With a show of legislative moxie that hasn't occurred in at least 21 years, the Virginia House of Delegates voted today to override a gubernatorial veto.
The House vote of 61 to 27 came one day after Gov. John N. Dalton vetoed a bill that would allow optometrists to dispense certain drugs. Dalton claimed that optometrists, who are not physicians, could make mistakes in prescribing drugs that "could bring tragic and irreversible results."
The Senate, which passed the optometrist bill 24 to 14 earlier in the session, is expected to vote Thursday on the override issue. At least two-thirds must vote to override for the bill to become law.
Sen. Willard J. Moody (D-Ports-mouth), the Senate Democratic caucus chairman, said after the House override vote that the Senate caucus will meet Thursday to decide whether Democrats should take a party stand on the veto in the Senate.
"The bill has nothing to do with party," Moody said, "but there is some feeling that the governor has vetoed too many bills and that he should not block the majority will of the assembly."
House Majority Leader A.L. Philpott (D-Henry) said the vote to override, the first he could recall in either house of the legislature since 1958, passed because "the governor shouldn't have vetoed a bill that we passed twice." The House passed the same bill last year, but had no chance to override Dalton because his veto came after the session had adjourned.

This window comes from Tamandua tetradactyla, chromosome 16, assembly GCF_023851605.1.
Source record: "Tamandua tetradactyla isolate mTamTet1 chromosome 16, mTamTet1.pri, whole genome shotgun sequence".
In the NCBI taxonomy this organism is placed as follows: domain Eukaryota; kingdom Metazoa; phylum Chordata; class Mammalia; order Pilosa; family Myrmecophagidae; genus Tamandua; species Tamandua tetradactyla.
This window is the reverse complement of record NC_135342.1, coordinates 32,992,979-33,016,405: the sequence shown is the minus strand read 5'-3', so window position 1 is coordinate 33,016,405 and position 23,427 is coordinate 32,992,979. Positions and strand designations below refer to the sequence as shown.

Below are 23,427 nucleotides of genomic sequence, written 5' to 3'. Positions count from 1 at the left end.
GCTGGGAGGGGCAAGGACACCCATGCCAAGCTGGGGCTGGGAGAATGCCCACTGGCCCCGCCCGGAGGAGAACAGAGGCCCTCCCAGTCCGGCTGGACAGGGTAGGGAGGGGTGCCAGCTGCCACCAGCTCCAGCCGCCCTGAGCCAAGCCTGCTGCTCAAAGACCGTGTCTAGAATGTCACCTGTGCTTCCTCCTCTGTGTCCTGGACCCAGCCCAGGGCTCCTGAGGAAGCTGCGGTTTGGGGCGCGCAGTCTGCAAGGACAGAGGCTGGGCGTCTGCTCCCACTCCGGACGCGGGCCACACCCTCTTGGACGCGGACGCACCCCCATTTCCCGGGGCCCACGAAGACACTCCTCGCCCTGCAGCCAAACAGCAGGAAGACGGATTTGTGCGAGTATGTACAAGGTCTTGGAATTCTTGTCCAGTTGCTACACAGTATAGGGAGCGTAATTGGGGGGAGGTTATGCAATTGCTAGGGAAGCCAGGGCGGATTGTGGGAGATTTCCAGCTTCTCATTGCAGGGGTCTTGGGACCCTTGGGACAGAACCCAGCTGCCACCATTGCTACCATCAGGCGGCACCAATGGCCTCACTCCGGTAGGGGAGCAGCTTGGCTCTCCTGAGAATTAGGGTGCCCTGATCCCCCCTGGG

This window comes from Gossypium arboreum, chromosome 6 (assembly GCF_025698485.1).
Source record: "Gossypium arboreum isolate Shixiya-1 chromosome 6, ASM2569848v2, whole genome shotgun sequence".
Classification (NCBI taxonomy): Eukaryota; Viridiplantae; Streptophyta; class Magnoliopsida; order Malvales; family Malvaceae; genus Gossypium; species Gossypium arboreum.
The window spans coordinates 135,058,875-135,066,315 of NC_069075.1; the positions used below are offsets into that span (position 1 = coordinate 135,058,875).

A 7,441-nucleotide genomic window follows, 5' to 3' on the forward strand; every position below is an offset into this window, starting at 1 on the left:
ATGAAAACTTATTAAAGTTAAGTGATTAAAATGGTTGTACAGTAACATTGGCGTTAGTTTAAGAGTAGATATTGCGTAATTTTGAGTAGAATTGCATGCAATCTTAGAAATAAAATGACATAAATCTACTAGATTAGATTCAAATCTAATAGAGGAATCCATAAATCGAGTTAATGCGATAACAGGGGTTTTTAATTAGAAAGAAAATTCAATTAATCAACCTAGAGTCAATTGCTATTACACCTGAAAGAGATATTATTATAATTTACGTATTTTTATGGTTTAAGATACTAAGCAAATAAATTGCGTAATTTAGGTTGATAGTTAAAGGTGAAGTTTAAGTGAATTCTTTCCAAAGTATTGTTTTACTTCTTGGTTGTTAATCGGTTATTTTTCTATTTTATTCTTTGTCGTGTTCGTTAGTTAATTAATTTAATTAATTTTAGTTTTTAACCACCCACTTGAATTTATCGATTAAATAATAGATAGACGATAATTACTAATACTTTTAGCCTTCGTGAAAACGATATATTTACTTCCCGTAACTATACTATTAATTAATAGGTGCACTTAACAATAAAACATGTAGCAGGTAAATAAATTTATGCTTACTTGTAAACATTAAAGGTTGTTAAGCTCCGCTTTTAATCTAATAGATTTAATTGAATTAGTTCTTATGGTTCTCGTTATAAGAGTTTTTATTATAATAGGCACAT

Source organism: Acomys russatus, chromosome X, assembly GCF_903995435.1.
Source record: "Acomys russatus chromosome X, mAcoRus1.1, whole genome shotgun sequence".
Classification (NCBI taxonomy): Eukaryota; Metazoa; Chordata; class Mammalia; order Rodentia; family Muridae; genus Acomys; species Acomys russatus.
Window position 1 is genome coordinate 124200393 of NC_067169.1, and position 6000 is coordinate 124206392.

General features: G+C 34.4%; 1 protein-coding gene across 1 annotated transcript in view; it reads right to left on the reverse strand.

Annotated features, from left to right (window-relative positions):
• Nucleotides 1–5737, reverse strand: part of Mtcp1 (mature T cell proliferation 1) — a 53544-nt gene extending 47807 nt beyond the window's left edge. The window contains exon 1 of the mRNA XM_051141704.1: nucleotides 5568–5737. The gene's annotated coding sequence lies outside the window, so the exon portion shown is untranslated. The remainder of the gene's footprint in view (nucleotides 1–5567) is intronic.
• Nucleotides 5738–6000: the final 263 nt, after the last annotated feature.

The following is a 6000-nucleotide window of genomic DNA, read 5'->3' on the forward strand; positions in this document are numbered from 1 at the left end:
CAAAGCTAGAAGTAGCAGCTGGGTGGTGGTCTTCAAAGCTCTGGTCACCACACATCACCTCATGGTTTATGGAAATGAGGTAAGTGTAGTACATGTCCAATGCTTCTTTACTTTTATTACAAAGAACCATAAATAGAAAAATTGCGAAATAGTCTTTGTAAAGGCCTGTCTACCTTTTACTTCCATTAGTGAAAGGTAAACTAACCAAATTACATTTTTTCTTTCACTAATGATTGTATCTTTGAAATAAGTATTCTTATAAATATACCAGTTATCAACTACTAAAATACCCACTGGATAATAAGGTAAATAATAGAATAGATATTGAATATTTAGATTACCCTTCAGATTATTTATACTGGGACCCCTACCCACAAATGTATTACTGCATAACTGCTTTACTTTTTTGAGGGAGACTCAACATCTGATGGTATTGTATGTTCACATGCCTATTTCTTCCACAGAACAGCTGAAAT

The bill's sponsor, Del. Frank M. Slayton (D-Halifax) urged early passage of the bill this year so Dalton would be forced to act before the session ended.
The bill will allow optometrists to use certain drugs in administering eye examinations.
The override vote is "extremely rare" in Virginia, according to A.E. Dick Howard, a professor of law at the University of Virginia. Howard, who recently completed a study of the General Assembly, said that since the mid-1920s there are records of only two vetoes being overridden by the General Assembly.
"There is this aura of gentlemenliness in the legislature that leads to cooperation between the governors and the lawmakers," Howard said.
Philpott said there have not been more votes to override a governor's veto because the veto rarely comes during the session. The governor has seven days to act on a bill if he receives it during the session; after the session he has 30 days.
Philpott said the vote to override the Republican governor's veto by a House controlled by Democrats was not politically motivated.